With the impeachment of President Donald Trump now heading toward a trial in the Republican-controlled Senate, Judiciary Committee Chairman Lindsey Graham (R-SC) has made it clear that he has no desire to hear testimony from any additional witnesses, the Washington Examiner reported.
Sen. Graham’s proposed prohibition of further testimony extends to requests from both Republicans and Democrats, despite President Trump’s previously expressed desire to obtain testimony from a number of individuals involved in the Ukraine controversy.
Graham says no to witnesses
On Wednesday, the Democrat-controlled House passed two articles of impeachment (along party lines) against the president — one for “abuse of power” and the other for “obstruction of Congress.” Now, Graham is anxious to put those articles to rest as soon as they can be taken up, most likely at some point in January.
There had been some talk by President Trump and his allies about calling upon certain witnesses during the upcoming trial, including House Intelligence Committee Chairman Adam Schiff (D-CA), the partisan ringleader of the impeachment inquiry, and Hunter Biden, son of former Vice President Joe Biden, whose questionable business dealings in Ukraine sit at the heart of the entire impeachment charade.
Meanwhile, Senate Minority Leader Chuck Schumer (D-NY) has issued a demand for testimony during the trial from a number of White House officials, though Senate Majority Leader Mitch McConnell (R-KY) has already rejected that request, ABC News reports.
Speedy trial desired
When it comes to the requests for additional witness testimony, however, Graham said on Wednesday: “I’m going to tell the president, ‘no,’ to his witnesses request because I think what is best for the country is to get this behind us as soon as possible.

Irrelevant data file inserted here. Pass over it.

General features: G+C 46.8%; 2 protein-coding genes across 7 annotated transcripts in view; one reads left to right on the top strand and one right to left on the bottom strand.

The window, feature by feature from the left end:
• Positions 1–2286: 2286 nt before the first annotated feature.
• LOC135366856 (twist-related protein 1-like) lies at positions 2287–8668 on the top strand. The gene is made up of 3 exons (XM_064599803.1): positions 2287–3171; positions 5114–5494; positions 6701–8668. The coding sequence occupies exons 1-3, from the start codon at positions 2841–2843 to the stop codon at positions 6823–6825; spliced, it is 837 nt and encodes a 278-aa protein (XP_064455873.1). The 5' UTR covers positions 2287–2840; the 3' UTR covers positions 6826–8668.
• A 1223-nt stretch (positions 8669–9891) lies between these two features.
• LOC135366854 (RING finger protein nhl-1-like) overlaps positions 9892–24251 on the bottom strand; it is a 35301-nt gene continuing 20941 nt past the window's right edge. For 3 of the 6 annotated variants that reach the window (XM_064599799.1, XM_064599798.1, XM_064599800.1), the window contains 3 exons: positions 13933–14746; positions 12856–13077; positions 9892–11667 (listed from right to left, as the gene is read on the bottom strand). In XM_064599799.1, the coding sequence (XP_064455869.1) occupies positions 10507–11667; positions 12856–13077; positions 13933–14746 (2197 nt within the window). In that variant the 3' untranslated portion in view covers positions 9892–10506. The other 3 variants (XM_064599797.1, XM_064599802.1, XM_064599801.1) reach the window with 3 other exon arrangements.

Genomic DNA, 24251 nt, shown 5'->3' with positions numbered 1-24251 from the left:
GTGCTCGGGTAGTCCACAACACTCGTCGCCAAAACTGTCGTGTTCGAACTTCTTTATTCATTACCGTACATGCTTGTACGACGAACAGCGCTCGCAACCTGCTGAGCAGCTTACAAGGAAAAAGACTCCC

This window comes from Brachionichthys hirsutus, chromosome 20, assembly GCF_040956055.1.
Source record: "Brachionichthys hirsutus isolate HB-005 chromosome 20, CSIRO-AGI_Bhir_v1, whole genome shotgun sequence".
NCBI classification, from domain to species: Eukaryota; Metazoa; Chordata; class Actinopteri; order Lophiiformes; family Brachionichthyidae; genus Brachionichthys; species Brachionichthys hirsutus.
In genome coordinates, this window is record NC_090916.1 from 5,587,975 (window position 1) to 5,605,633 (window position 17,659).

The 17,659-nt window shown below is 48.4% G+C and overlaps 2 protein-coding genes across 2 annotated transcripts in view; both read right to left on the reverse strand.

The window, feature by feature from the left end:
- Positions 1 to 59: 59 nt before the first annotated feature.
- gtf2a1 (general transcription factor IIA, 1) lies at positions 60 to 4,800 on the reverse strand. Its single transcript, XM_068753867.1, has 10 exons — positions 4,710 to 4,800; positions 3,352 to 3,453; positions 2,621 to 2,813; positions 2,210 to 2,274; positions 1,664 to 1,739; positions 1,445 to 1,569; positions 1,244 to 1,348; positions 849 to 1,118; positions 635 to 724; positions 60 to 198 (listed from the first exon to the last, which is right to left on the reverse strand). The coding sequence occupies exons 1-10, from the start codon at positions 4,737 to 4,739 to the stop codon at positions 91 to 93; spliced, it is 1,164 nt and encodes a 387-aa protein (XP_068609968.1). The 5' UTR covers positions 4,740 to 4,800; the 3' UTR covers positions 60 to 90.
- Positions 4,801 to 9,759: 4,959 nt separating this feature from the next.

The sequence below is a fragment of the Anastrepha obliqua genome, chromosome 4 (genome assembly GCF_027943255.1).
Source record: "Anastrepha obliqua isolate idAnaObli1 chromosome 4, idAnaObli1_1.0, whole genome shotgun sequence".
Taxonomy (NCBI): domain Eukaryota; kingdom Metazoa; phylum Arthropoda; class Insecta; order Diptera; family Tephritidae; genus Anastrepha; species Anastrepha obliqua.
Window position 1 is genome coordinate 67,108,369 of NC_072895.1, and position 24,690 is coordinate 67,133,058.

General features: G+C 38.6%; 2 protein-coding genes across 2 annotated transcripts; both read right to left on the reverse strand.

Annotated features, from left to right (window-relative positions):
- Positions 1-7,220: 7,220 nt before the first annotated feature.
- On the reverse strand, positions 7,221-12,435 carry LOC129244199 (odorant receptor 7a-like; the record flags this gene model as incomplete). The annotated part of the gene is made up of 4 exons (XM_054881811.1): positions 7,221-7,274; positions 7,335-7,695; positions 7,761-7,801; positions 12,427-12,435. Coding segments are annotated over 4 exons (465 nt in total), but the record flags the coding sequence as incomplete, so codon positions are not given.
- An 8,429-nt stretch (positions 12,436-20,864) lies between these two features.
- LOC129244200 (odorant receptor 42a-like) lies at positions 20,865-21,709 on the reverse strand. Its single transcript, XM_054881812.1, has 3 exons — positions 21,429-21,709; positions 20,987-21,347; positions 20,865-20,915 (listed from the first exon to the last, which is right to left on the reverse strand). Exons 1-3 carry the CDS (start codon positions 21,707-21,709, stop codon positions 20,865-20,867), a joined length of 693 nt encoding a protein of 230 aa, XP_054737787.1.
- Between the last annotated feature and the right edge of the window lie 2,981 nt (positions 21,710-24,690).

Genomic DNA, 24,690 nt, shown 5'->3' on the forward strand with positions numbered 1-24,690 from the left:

“I know a lot of people on the president’s team want to call Hunter Biden and Joe Biden,” the senator continued. Hinting at potential committee hearings in the near future, he added: “And we can look at those accusations outside of impeachment.”
Graham made it clear that he would also oppose any witnesses called upon by Schumer and the Democrats as well, insisting that the articles passed by the House be voted on as-is.
“I’m not going to support witnesses being called by the president. I’m not going to support witnesses being called by Sen. Schumer,” he explained. “We are going to vote on the same product the House used for a final vote, and I think most senators are ready to move forward at the appropriate time.”
No dismissal, just a vote
Sen. Graham also put to rest rumors that the Republican majority would summarily dismiss the articles of impeachment without ever taking them up. “I don’t want a motion to dismiss,” he said. “I want a vote on the articles themselves… There is a desire by senators to get this chapter closed and move forward.”
Assuming all 100 senators participate in the impeachment trial and considering the two-thirds requirement to achieve conviction and removal, the 47-member Democrat minority would need 20 Republicans to cross the aisle and vote against President Trump, which is an extraordinarily unlikely proposition.
As for calling witnesses during that trial, however, a simple majority is all that is needed, meaning Schumer will undoubtedly be searching for four Republicans to join him in prolonging the trial. That seems far more reachable than the 20 necessary for conviction, but chances of success there are also slim.